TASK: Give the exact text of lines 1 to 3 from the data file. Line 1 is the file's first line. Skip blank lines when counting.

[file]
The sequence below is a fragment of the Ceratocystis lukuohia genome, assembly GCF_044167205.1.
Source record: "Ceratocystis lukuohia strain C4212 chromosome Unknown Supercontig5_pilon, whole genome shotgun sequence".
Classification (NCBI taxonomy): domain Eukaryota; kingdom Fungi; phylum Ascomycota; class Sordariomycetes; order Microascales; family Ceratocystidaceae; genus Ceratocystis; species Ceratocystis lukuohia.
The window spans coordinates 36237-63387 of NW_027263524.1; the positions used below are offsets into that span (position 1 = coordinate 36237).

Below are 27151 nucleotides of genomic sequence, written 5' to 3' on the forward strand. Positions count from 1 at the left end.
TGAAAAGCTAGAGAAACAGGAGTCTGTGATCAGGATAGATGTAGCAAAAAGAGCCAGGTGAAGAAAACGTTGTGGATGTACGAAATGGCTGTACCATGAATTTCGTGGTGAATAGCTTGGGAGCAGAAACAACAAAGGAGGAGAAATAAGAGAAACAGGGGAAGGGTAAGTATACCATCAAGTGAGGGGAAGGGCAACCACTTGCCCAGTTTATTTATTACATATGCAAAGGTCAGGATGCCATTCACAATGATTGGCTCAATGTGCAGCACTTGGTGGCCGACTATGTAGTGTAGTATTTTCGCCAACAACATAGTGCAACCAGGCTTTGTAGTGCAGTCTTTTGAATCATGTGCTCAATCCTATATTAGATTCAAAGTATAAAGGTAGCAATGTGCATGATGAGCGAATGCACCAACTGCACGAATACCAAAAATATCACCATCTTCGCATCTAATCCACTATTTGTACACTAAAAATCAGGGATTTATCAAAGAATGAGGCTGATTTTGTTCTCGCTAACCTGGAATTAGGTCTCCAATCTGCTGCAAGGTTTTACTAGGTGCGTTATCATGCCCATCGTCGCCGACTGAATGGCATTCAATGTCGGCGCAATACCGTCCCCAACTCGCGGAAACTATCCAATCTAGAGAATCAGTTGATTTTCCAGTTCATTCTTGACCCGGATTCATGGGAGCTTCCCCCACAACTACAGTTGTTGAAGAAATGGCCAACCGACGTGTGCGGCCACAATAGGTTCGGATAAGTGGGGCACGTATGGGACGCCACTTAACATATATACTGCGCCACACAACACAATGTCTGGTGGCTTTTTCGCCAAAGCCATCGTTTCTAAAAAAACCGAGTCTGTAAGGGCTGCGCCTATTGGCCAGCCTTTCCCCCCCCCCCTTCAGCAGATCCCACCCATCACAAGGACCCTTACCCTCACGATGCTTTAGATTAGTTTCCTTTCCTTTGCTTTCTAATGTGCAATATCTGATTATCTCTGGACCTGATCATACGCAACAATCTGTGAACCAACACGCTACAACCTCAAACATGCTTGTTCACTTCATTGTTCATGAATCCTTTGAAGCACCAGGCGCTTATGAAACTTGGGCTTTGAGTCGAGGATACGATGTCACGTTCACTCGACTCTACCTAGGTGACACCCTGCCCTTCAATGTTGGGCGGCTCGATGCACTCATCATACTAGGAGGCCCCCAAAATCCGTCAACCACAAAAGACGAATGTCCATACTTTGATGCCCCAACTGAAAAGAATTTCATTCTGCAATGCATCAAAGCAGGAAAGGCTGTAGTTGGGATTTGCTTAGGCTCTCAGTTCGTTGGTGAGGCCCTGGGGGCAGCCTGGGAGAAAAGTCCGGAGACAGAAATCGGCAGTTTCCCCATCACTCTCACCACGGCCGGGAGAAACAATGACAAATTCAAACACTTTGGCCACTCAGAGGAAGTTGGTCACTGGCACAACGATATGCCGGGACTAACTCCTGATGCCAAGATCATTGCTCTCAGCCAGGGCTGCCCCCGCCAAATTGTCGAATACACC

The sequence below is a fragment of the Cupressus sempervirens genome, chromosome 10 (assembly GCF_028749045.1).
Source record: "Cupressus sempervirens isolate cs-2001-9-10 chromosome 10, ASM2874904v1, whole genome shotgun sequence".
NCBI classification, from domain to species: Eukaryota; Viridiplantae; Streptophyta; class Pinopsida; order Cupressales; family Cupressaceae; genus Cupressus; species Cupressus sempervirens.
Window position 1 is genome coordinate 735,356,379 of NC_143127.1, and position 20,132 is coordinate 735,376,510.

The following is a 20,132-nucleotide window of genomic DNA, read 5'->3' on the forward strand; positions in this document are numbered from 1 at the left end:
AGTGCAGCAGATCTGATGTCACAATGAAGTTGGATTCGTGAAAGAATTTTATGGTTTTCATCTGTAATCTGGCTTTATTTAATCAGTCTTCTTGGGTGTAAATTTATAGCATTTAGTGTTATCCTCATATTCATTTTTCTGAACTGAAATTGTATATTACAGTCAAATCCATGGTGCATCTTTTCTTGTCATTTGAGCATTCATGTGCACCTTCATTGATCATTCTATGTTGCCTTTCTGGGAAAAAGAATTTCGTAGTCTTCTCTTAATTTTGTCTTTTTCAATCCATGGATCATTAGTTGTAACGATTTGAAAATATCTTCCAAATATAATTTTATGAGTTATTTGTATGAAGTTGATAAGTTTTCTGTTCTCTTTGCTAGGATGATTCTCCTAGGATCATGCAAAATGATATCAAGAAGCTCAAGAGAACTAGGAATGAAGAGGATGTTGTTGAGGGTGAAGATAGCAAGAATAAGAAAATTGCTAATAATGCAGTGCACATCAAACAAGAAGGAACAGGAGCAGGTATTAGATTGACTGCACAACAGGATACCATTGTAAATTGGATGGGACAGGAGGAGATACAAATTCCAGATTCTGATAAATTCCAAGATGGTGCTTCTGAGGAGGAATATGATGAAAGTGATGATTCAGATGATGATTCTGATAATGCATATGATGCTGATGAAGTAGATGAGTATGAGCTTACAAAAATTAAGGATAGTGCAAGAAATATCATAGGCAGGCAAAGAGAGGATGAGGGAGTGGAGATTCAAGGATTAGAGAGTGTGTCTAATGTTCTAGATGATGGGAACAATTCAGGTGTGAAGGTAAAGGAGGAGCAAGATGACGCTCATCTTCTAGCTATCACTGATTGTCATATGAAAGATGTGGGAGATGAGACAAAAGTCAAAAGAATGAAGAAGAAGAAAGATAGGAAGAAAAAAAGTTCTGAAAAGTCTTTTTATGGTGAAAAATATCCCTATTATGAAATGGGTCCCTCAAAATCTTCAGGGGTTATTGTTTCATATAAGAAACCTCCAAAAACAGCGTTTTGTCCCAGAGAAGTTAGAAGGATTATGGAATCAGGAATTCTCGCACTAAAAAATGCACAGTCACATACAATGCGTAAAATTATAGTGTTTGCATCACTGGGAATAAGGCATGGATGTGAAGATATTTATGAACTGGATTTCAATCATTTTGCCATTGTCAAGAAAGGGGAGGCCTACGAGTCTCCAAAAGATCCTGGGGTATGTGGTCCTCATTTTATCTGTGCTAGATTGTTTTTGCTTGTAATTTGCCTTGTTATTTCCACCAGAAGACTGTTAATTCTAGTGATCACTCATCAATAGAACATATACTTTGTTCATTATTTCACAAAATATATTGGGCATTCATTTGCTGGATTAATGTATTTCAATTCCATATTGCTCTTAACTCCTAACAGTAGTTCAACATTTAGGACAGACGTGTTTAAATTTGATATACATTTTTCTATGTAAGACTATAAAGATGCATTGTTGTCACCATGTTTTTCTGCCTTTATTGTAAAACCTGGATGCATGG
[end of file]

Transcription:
The sequence below is a fragment of the Ceratocystis lukuohia genome, assembly GCF_044167205.1.
Source record: "Ceratocystis lukuohia strain C4212 chromosome Unknown Supercontig5_pilon, whole genome shotgun sequence".
Classification (NCBI taxonomy): domain Eukaryota; kingdom Fungi; phylum Ascomycota; class Sordariomycetes; order Microascales; family Ceratocystidaceae; genus Ceratocystis; species Ceratocystis lukuohia.